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The 24 properties that make up National Geographic’s new “Unique Lodges of the World” collection offer more than just stunning ocean views and top-notch amenities. Spanning six continents, the boutique hotels each went through a rigorous vetting process judging on property design, quality of service and guest experience as well as a commitment to sustainable tourism. Many of the properties use clean, renewable energy, and each prioritizes locally grown food and offer social and economic benefits to the surrounding community.
“The National Geographic brand is universally recognized for its commitment to exploring and protecting the planet, so we are uniquely positioned to unite and promote these exceptional properties and to set a new standard for tourism,” said Lynn Cutter, executive vice president for travel and licensing for National Geographic.
Below are five of our favorites from National Geographic’s new collection.
Africa: Kasbah du Toubkal in Morocco The Kasbah du Toubkal hotel lies in the village of Imlil, Morocco, amidst the country’s High Atlas Mountains. The property is surrounded by the lush foliage of Toubkal National Park and provides guests with scenic views of nearby snowcapped mountains, including Jbel Toubkal, the highest peak in North Africa.
Kasbah du Toubkal offers 14 en suite rooms; three of which can be transformed into a private house. The property also financially supports the Association Bassins d’Imlil, which aids local and independent community development. Their support has allowed the nearby community to get an ambulance, a “hammam” (Turkish bath) and a formal trash collection service. What’s more, it has helped to establish and fund “Education For All,” a nonprofit organization that gives young girls in the area the opportunity to pursue a higher education.
Asia: Zhiwa Ling Hotel in Paro, BhutanThis Bhutanese property strikes the perfect balance between honoring the country’s rich history while remaining on the cutting edge of technology. Zhiwa Ling Hotel features hand-carved wooden cornices and natural stone and provides guests with amenities including a traditional Bhutanese outdoor hot-stone bath and Swedish under-floor heating. The second floor of the 45-room hotel has a Buddhist temple built with 450-year-old timbers from the renowned Gangtey Monastery.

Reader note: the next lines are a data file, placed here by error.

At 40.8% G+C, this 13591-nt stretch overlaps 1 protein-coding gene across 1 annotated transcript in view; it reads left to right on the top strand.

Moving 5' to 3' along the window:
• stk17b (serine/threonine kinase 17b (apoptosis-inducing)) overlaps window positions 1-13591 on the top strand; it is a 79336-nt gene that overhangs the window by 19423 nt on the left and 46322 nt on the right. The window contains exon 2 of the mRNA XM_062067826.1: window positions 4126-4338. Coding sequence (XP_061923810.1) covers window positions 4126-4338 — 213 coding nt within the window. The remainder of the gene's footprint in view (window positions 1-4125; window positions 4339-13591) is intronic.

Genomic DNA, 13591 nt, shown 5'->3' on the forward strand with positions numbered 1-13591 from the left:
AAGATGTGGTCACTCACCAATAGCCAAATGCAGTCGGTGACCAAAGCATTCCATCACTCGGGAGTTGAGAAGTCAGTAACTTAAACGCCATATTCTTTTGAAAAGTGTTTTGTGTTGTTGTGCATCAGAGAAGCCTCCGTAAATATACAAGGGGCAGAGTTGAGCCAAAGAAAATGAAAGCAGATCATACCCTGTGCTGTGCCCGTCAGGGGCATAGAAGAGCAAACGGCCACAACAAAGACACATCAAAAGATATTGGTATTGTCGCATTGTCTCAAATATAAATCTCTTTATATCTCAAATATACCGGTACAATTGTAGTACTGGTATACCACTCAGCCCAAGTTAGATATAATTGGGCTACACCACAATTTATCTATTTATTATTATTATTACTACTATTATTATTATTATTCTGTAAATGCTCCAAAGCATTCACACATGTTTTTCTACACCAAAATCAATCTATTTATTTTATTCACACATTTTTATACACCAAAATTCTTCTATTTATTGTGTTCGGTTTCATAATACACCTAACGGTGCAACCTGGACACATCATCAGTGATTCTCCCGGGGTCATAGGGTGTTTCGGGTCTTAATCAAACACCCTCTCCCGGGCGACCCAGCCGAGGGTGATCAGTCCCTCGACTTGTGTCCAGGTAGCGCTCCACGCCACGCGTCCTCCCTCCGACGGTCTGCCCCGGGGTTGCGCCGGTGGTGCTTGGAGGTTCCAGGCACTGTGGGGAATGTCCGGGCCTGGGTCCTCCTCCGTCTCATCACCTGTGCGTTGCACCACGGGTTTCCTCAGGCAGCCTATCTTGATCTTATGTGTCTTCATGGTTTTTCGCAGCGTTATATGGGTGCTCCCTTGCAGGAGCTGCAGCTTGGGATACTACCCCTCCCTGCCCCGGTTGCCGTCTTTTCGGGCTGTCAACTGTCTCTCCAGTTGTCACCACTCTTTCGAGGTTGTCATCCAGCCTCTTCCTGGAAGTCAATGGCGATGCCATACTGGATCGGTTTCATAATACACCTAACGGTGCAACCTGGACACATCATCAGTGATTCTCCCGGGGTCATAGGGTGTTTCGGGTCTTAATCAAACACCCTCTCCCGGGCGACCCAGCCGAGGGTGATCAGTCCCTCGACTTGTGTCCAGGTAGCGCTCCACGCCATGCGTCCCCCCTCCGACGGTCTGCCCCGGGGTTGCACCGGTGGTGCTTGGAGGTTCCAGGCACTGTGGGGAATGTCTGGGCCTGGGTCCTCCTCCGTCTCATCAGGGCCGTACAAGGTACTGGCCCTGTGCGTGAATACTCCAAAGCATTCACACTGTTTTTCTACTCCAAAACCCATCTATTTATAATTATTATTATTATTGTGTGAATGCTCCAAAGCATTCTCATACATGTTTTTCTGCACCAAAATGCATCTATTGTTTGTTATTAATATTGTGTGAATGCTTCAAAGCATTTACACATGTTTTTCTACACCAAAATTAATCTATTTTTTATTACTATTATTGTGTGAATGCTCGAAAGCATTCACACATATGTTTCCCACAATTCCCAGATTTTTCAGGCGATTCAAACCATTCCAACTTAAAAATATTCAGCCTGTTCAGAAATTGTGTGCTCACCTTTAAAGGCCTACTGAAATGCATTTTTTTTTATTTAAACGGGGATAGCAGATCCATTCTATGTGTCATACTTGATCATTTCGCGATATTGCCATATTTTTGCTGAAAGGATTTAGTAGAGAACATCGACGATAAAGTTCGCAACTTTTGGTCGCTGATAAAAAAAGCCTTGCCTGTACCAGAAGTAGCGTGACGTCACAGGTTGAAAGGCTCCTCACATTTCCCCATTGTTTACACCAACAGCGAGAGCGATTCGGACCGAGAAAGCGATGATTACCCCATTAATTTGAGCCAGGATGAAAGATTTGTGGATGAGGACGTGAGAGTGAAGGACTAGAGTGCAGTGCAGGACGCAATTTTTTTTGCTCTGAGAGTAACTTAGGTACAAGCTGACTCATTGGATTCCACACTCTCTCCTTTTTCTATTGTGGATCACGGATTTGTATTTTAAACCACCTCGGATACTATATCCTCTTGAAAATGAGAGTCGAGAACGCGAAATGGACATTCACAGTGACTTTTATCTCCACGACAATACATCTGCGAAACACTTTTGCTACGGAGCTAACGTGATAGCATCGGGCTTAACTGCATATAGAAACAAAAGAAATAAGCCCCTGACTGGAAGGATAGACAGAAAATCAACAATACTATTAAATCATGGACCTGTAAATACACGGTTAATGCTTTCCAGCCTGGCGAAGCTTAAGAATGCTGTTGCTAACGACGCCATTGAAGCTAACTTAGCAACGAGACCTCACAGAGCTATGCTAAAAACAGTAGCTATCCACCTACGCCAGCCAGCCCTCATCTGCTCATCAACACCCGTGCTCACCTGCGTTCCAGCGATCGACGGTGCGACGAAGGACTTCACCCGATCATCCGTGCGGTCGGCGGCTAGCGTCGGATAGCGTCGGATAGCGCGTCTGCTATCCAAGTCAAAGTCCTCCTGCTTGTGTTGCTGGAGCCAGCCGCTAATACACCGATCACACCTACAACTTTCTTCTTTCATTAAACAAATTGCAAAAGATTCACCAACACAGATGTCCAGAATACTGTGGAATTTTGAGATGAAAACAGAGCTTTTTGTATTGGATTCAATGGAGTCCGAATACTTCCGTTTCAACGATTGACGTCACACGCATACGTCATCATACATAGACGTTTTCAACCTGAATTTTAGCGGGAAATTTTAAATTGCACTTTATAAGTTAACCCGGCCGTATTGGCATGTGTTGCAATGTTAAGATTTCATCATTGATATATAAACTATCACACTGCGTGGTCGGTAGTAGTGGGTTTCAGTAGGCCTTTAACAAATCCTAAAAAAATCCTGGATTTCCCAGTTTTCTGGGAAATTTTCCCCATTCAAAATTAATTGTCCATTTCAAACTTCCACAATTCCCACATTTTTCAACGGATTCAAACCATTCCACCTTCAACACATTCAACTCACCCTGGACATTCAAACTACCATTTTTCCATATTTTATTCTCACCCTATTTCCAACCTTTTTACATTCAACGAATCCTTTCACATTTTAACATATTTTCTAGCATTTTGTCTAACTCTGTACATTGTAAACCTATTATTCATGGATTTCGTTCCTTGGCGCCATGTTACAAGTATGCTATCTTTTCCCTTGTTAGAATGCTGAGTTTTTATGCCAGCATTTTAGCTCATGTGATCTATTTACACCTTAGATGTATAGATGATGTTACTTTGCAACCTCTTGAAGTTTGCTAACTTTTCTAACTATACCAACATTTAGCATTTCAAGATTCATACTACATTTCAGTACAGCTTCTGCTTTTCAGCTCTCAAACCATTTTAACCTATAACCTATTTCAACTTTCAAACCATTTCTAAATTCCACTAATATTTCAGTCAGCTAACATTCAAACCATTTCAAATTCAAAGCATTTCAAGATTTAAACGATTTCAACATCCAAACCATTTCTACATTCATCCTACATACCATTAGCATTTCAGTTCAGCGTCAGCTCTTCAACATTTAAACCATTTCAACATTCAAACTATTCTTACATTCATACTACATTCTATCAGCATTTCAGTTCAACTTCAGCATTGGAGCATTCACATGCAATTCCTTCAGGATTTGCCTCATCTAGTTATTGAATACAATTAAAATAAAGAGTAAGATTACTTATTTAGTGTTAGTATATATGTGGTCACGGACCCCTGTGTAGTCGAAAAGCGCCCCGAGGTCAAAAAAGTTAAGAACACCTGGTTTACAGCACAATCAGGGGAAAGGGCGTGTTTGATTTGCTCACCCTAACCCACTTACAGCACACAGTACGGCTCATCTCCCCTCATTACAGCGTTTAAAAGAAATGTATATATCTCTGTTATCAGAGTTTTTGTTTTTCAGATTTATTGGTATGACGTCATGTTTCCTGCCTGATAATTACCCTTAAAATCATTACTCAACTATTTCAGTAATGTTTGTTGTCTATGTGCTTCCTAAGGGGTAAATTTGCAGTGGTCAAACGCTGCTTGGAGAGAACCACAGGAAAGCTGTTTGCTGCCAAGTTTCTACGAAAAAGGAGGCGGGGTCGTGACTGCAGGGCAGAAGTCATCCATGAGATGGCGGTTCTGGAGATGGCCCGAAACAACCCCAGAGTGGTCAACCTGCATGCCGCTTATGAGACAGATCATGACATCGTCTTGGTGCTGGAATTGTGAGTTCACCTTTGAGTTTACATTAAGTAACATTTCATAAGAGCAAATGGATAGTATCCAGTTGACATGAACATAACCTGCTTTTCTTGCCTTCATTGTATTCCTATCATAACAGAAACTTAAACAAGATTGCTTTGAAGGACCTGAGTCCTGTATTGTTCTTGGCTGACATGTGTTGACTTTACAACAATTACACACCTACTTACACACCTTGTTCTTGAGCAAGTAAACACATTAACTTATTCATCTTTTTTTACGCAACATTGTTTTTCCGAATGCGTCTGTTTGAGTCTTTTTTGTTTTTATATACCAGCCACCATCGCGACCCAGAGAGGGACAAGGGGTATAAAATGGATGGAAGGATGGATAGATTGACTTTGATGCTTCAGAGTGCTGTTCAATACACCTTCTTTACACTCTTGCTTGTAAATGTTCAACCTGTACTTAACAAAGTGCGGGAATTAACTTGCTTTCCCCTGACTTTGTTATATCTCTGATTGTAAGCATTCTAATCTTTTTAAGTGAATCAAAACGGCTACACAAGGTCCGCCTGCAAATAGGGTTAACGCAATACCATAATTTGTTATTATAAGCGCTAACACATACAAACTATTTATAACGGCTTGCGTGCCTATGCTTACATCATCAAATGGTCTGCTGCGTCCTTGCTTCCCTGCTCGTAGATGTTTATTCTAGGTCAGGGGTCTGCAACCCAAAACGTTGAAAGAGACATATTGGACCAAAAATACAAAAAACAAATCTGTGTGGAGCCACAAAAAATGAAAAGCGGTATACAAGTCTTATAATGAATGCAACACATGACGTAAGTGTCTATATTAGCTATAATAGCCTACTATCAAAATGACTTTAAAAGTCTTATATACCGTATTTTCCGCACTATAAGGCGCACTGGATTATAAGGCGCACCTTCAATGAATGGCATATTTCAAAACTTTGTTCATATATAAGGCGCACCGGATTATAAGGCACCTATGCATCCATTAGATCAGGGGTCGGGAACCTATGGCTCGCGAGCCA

Other amenities include a spa/fitness center, a tea house, a meditation house and an on-site greenhouse, which produces almost all of the property’s produce and flowers. The Zhiwa Ling staff has a history of leading several community projects, including organized tree plantings and cleanup initiatives.
National Geographic’s “unique lodges of the world” collection comprises 24 boutique hotels, including the pictured Kasbah du Toubkal resort in Morocco, with a commitment to sustainable tourism. // © 2015 Kasbah du Toubkal/National Geographic Unique Lodges of the World
Zhiwa Ling’s design reflects Bhutanese culture and has established its own composting and wastewater management system. // © 2015 Zhiwa Ling Hotel/National Geographic Unique Lodges of the World
Longitude 131˚ is built entirely on the curve of a sand dune — invisible to the nearby township where most out-of-town visitors stay. // © 2015 Longitude 131˚/National Geographic Unique Lodges of the World
Aiming to sustain the character of Santorini, Kapari Natural Resort was built out of traditional materials. // © 2015 Kapari Natural Resort/National Geographic Unique Lodges of the World
Surrounded by dense forest, Mashpi Lodge is an ecotourism hot spot; the property recycles and composts its waste and employs wastewater management through a water treatment plant. // © 2015 Mashpi Lodge/National Geographic Unique Lodges of the World
Australia: Longitude 131˚, Northern Territory, AustraliaFacing Uluru, one of the world’s largest monoliths, Longitude 131˚ is also at the gateway to Uluru-Kata Tjuta National Park. The property features 15 elevated “luxury tents” that provide guests with breathtaking views of the outback’s desert landscape and stunning rock formations. Floors are insulated with natural stone, creating a cooling effect in the summer and warmth in the winter. Each tent is built on stilts so it can be dismantled and removed with minimal impact on the environment. Rooftop solar panels provide hot water for kitchen and guest tents.
Europe: Kapari Natural Resort, Santorini, Greece The only European lodge I in the collection, Kapari Natural Resort in Santorini, Greece, is located in the village of Imerovigli. The resort was recently restored and features the island’s unique architecture and views of the Aegean Sea and the caldera.
“Smart technology meters” can be found in every guest room to measure energy use, and a geothermal heat pump decreases electricity and hot water consumption. The property is located about 1 mile from Fira, the island’s capital, and 6 miles from the island’s main port. There are several room types available (including both suites and private residences), and amenities include 24-hour room service, a wide collection of coffees and an infinity pool that provides a panoramic view of the sea.
South America: Mashpi Lodge, Quito, Ecuador Mashpi Lodge in Quito, Ecuador, calls itself a “luxury cocoon in the clouds.” It is perched on a plateau that overlooks forested mountains, seen through the lodge’s floor-to-ceiling windows.
The Ecuadorian property is styled minimally, showcasing a mix of earth tones and bright splashes of color, ideal for optimal guest relaxation. The lodge also has a resident biologist that leads research and conservation initiatives, as the surrounding forests were once targeted by timber companies and loggers.
Guests can stay in one of 22 rooms and enjoy the property’s outdoor terrace and a wellness space, which houses a Jacuzzi pool encased in carved wooden panels designed to let in the sights and the sounds of the surrounding forest.